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Friday, November 15, 2019

This Is Not a Game

The first public hearing in the impeachment proceedings was sad, yet necessary.

On Wednesday the first public hearing in the impeachment inquiry into Donald Trump took place.
It was a somber moment. The country has not often inched up to this precipice, and for good reason.
The fact that we are here signals that the country got something horribly wrong. It elevated a man of poor character who did not keep faith with the country, but instead did something so egregious and offensive that lawmakers are forced to employ one of the Constitution’s greatest powers.
No, this was not a good day. But it was a necessary day.
It is a stress test for the country and its institutions. It will test whether a president with utter contempt for tradition, history, conventions and the rule of law itself can be reprimanded and chastened by the instruments of power as they now exist.
The notion that no one is above the law is being tested.
The thing is that Trump, knowingly or not, has been priming the country for this moment, weakening it for this moment. He has attacked vital institutions like the press. He has corroded the very idea of truth. He has snatched the souls from Republicans in Congress. And he has seeded the courts as much as possible with people who are likely to be more in line with his positions.
This impeachment will test whether the spell Trump cast can indeed be broken.
Setting the bar for success is important here. Ultimate removal from office is an awfully high bar, and it is hard for me to imagine the Senate clearing it. I’m not ruling it out completely. Absolute predictions are dangerous, particularly now.
On the other hand, what I’m most interested in is whether the truth can shine through some of the smoke and mirrors that the president and his enablers have established.
Trump, from the very beginning, has been overwhelming the public with lies and dissembling, while at the same time attacking society’s truth-seekers — journalists, investigators and jurists. Republicans in Washington, instead of pushing back and standing on principle, have simply followed suit. God only knows what happened to Lindsey Graham.
And Trump’s tactics have been informed and amplified by the misinformation organ that is Fox News and much of conservative talk radio.
At a time of hyper-partisanship, when people treat political parties like sports teams, when it is ever easier to exist in an information silo of like-mindedness, it is now possible to hear information that only affirms you and none that challenges you.
As such, people choosing to live in a Trump/Fox/Limbaugh world are unlikely to be altered by the truth because they are less likely to be exposed to the truth, the fullness of it, the unassailability of it.
But one hopes there are those whose blinders slip. One hopes that there are those somewhere in the middle still in possession of an open mind. One hopes that there are many whose sense of morality is greater than their sense of tribalism.
The bar, then, is whether some of these people reach a point during these hearings where they simply say, “Enough!” And that they do so on the facts and not on the theater of the moment.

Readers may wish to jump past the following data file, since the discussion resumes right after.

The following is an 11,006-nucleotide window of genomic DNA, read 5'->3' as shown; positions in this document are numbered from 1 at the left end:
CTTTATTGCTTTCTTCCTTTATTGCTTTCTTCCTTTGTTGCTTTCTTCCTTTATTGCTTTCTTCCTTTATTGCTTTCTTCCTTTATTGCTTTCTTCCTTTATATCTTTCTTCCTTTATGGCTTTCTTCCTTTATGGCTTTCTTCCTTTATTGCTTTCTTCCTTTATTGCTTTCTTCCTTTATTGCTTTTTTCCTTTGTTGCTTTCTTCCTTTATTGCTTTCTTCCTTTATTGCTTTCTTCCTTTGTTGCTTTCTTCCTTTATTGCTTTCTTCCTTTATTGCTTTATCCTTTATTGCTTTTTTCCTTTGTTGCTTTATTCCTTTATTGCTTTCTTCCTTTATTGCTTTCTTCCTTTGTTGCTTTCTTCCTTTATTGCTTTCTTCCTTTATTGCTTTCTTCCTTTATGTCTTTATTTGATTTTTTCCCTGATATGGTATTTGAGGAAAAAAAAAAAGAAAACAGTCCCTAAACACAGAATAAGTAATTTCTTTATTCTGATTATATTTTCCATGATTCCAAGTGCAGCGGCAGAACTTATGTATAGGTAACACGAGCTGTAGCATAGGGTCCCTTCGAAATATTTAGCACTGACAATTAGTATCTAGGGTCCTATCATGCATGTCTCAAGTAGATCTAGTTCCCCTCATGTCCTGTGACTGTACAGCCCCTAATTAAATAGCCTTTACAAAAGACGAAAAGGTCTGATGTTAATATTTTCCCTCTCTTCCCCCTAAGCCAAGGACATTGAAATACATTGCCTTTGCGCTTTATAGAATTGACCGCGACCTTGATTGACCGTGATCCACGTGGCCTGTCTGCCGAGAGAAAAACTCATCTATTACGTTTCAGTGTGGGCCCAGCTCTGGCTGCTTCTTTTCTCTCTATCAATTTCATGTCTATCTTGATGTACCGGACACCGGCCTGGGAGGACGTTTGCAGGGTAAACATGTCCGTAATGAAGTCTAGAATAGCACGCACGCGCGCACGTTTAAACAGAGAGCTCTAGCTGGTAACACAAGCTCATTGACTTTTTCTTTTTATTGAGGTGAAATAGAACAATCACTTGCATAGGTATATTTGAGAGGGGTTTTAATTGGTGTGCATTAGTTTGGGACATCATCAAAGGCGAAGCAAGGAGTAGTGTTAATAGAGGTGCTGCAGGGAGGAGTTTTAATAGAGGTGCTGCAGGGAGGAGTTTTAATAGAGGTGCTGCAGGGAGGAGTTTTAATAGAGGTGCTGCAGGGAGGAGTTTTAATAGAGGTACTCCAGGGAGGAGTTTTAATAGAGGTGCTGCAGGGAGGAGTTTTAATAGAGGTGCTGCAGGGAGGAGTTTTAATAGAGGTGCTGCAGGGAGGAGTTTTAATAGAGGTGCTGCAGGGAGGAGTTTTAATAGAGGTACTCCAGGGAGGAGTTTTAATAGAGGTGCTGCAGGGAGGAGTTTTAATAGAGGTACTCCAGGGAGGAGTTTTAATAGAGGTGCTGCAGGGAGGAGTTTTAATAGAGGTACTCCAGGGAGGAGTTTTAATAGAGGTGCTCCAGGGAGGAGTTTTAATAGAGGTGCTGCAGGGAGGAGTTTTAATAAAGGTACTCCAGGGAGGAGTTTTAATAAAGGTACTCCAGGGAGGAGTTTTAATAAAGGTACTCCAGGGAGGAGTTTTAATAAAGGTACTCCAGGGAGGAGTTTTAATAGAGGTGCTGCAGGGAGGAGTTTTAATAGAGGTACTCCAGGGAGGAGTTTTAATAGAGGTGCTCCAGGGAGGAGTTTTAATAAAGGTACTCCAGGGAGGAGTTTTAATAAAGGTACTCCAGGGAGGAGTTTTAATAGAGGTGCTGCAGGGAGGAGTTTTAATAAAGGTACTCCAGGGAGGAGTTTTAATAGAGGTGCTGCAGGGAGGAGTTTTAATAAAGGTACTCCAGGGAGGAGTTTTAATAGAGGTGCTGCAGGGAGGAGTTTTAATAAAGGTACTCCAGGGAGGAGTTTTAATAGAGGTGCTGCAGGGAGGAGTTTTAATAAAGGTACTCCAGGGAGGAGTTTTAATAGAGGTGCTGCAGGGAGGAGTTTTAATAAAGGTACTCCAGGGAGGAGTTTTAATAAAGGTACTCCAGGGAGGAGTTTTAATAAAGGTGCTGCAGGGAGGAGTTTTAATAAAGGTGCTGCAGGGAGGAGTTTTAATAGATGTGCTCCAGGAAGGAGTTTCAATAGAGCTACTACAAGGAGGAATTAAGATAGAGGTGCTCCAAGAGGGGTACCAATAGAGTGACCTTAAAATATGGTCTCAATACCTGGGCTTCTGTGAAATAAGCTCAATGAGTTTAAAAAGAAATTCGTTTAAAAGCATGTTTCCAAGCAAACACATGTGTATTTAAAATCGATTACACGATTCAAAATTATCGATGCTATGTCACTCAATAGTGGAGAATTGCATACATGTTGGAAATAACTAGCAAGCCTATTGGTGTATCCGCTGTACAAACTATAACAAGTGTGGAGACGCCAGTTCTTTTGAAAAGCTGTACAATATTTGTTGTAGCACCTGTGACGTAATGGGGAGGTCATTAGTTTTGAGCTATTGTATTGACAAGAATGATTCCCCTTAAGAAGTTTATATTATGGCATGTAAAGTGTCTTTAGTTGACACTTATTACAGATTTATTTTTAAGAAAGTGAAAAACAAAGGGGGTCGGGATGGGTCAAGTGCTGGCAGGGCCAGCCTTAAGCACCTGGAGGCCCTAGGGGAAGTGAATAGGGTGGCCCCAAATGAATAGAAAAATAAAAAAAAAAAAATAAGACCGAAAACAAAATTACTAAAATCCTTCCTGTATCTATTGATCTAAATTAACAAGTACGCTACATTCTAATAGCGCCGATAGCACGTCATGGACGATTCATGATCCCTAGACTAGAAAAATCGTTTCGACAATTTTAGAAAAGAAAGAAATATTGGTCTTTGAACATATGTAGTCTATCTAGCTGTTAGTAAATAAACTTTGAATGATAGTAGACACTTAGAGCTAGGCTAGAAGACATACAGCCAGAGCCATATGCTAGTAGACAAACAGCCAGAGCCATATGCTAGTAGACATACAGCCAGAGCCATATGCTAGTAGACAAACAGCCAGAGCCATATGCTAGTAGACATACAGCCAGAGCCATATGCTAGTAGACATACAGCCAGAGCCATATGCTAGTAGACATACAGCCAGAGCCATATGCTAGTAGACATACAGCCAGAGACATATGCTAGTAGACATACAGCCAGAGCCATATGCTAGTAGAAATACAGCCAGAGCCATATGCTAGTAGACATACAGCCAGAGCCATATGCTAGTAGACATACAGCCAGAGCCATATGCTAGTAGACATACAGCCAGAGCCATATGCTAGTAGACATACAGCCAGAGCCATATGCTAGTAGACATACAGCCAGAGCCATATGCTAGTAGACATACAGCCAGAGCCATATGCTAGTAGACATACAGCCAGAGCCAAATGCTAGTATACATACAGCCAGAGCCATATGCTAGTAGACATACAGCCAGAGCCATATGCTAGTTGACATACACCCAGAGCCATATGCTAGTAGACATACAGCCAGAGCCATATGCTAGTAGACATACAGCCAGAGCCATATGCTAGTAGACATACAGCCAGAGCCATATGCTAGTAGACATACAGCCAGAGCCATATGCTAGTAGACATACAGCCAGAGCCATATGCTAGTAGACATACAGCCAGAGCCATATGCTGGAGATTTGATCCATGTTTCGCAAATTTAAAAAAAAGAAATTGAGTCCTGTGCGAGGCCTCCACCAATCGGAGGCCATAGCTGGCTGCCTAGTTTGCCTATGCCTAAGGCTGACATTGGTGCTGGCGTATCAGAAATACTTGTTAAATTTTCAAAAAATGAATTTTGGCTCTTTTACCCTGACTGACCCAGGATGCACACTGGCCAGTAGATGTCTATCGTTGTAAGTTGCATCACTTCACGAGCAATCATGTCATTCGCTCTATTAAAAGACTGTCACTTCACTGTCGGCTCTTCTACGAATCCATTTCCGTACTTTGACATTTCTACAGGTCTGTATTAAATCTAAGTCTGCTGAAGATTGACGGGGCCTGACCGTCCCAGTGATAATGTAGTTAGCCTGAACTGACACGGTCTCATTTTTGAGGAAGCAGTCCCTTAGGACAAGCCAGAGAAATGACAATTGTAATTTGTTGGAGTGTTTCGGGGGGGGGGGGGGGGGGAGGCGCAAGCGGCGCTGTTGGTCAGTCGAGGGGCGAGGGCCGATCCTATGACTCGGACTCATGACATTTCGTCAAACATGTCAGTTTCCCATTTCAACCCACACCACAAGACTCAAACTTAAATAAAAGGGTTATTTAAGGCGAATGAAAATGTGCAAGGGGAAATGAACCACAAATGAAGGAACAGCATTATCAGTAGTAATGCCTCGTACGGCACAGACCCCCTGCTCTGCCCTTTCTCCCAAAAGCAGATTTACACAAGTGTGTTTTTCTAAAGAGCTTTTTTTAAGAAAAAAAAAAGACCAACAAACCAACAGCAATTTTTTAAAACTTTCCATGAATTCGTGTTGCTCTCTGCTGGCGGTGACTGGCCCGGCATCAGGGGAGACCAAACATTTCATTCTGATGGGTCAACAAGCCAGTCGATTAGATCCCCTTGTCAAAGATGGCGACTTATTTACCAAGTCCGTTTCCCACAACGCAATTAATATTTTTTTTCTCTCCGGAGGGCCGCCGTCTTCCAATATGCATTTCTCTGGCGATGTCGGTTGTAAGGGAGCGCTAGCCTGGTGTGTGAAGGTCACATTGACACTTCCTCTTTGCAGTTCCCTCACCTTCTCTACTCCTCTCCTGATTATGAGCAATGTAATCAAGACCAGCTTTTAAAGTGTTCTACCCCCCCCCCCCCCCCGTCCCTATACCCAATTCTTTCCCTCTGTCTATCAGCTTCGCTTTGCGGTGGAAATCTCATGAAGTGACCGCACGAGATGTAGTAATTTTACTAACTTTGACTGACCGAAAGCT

Too much of today’s political culture, from the delivery of speeches to debate performance to testimony, is caught up in an “America’s Got Talent,” entertainment-quotient, viral-capacity sensibility. Nothing is genuine; everything is contrived.
But the truth, the cold hard fact, exists on a plane above all that. The truth is not ephemeral or fungible. The truth stands, strong and unyielding.
There was a time in my life when I believed — and thought that most other Americans believed — that the truth was all that mattered. That honesty and bravery were the hallmarks of good character and honorable leadership.
Somehow, somewhere, that got lost, particularly by Republicans in this country. Blind devotion to Trump blinded them to the truth.
On Wednesday, William B. Taylor Jr., the top American diplomat in Ukraine, and the State Department official George P. Kent testified in direct, unvarnished terms, revealing to the public what they had testified to behind closed doors: that Trump had attempted to extort the president of Ukraine into publicly declaring that he was opening an investigation in the Biden family and the 2016 election.
There is no real room to spin their testimony. They seemed to stick only to what they knew and repeatedly resisted being drawn into the politics of the process. These were career diplomats whose lives have been devoted to serving this country trying once more to defend it.
There was no insinuation, not even from the Republicans questioning them, that they were not being honest and forthright. The only criticism was that some of what they testified to they heard from others.
These men seemed to be telling the truth, and that’s the way that it reads.
At some point that has to matter again, even to partisans who don’t want to admit that they were wrong, even to those who hate the idea of conceding a victory to their political foes, even to those who get a druglike high out of anyone who can “own the libs.”
In the end, this is not a game. This is a tragedy. This is a mourning. This is an awakening. This is the moment where truth has to matter more than all else. That is the bar America has to clear.”

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